Take one look at the stock market, and you'd think we're in a full-blown recession. But the bad news hasn't shown up yet in key economic data like employment and spending.
It has arrived in one place, though: the housing market.
Two weeks ago, we discussed the collapse in existing home sales. The year-over-year decline is one of the largest on record. Buyers and sellers are gridlocked... And that's likely to continue.
This slowdown in home sales has now plunged sentiment to a record low. But if you think that's another sign that a crash in prices is imminent, you're dead wrong.
Let me explain...
To say housing is in a slowdown would be the understatement of the decade.
We know that home sales have slowed to a crawl... Mortgage loan applications are down more than 60% this year... And layoffs in the sector have spiked.
Again, the bad news is already playing out in this part of the economy. And housing sentiment has crashed as a result...
We can see it through the Fannie Mae Home Purchase Sentiment Index ("HPSI"). Fannie Mae builds this monthly index out of the data from its National Housing Survey. This survey asks 1,000 households how they feel about things like owning and renting, personal finances, home-price changes, and the economy as a whole.
That makes the HPSI a simple way to figure out how regular folks feel about housing. And right now, they're darn bearish.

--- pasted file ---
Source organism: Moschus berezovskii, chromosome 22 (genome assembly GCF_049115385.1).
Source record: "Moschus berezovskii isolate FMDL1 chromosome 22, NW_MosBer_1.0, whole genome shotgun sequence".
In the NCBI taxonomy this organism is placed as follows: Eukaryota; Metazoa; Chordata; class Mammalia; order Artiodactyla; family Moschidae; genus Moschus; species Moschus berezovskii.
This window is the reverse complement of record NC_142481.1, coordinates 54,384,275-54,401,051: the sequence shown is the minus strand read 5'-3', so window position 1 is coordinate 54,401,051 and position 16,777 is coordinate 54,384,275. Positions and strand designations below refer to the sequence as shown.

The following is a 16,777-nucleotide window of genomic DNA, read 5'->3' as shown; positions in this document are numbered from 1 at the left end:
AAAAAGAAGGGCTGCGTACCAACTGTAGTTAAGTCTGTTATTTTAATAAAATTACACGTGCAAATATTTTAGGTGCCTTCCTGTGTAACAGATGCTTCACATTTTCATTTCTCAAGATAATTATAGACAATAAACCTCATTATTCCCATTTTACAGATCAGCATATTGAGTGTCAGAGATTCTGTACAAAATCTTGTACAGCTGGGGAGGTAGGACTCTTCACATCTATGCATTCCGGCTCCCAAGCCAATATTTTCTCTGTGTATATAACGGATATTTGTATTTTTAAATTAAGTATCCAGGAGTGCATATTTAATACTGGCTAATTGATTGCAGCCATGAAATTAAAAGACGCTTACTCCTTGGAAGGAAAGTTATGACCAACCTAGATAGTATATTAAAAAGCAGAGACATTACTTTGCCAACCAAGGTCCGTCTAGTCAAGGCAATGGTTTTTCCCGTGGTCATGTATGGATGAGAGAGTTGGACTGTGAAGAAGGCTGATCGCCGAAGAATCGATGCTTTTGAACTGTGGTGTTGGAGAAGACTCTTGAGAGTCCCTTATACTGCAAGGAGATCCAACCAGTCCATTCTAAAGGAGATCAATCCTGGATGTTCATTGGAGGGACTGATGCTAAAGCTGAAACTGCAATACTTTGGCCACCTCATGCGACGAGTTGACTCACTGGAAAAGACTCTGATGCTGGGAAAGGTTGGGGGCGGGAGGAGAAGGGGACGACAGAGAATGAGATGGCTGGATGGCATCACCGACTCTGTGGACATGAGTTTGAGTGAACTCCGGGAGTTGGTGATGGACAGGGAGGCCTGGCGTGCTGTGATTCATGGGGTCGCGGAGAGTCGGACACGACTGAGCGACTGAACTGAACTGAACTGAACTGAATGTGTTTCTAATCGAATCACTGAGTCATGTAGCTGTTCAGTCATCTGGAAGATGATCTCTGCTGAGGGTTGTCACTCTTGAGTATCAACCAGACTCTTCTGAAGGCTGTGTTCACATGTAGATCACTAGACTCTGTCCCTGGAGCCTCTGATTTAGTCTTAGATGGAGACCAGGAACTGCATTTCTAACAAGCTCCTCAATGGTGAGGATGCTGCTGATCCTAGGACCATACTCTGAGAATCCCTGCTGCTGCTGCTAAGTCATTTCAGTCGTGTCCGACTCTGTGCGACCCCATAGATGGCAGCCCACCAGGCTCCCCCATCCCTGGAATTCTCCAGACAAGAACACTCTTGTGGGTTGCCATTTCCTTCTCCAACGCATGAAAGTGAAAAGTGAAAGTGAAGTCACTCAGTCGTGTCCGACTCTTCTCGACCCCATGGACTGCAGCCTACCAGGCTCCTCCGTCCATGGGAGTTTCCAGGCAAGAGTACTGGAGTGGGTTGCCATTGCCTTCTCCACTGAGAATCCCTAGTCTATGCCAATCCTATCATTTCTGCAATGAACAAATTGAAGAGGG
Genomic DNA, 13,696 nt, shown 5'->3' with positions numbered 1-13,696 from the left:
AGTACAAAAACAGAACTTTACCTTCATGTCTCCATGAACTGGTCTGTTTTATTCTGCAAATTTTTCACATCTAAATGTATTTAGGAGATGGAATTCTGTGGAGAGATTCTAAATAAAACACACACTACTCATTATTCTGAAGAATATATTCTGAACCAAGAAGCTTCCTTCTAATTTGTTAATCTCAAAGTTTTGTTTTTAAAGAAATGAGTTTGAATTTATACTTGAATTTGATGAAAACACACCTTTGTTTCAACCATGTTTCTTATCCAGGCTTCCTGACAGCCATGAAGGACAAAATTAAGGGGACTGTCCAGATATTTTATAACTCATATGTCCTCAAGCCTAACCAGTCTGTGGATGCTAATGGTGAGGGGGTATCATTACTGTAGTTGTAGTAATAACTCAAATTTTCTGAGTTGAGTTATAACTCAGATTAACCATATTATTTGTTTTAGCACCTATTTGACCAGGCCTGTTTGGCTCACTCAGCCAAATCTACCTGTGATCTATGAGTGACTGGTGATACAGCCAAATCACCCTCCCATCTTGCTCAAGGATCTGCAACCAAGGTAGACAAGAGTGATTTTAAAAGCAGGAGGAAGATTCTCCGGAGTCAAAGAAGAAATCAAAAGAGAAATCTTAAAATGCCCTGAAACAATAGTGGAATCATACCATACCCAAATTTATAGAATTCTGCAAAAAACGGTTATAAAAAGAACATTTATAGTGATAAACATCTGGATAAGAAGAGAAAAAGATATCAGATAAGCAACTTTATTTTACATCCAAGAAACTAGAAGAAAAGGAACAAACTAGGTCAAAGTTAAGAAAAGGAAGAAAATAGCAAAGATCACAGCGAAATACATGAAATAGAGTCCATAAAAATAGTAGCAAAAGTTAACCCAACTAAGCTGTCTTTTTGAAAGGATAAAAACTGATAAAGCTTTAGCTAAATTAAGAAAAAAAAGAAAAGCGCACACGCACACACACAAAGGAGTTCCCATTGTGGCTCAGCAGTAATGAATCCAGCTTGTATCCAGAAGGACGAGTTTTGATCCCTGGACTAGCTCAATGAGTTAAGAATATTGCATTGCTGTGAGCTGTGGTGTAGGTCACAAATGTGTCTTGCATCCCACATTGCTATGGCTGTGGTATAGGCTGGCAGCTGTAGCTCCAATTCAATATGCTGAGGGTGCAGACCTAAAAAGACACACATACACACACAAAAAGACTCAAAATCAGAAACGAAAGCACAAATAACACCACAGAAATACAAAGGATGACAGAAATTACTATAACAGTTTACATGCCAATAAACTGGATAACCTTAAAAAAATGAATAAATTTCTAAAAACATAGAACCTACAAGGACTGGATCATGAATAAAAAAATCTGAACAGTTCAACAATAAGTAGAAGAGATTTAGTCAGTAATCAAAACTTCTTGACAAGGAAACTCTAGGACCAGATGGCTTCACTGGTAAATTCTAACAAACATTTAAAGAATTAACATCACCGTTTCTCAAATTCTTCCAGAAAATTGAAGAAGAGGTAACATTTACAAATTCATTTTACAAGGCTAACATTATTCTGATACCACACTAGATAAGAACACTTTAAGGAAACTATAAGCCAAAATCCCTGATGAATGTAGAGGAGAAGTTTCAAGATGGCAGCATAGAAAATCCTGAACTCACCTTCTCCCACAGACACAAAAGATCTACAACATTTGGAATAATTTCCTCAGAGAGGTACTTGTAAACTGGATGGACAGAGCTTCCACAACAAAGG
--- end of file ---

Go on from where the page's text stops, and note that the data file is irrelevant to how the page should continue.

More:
Specifically, the HPSI just hit its lowest level on record. Take a look...
This index has fallen for eight straight months. And the most recent reading of 56.7 is the lowest on record.
Only 16% of respondents think now is a good time to buy a house. And 51% believe now is a good time to sell – down eight percentage points from last month's survey.
Importantly, the HPSI data only goes back to 2011, long after the last real estate bust began. But back then, prices didn't actually bottom in most of the country until 2011 or 2012... So a sentiment reading below those levels still tells us just how bearish folks are right now.
Today's bearish sentiment shouldn't come as a surprise, either. Just about everything is working against the housing market today... including high interest rates, ultra-low affordability, and a buyer pool that's completely drying up.
But all that bad news still doesn't tell us a crash is coming.
Unlike the last bust, homeowner health is still solid. Most folks aren't underwater on their mortgages. And homeowner equity is still 46% higher than it was before the pandemic.
That's good. It means potential sellers can wait out the storm for a while. The downside is, all of this is a recipe for gridlock – where few folks want to buy or sell, and prices go flat or fall slightly.
This stalemate could last for a while, too, until interest rates begin falling. But it doesn't change the long-term picture for housing...
We're still millions of homes short of our supply needs in the U.S. In fact, a housing slowdown means the shortage could get worse before it gets better. So, we still have plenty to be excited about for housing prices – if you have a long-term view.
Unlike what we saw in the last housing bust, homeowners are on solid footing. And that's a major reason why we shouldn't expect a 2008-style crash this time around... Read more here.
"Even if interest rates continue to rise, mortgage rates don't have to rise in lockstep," Brett explains. That's important – because one measure suggests that mortgage rates could see some relief soon... Learn more here.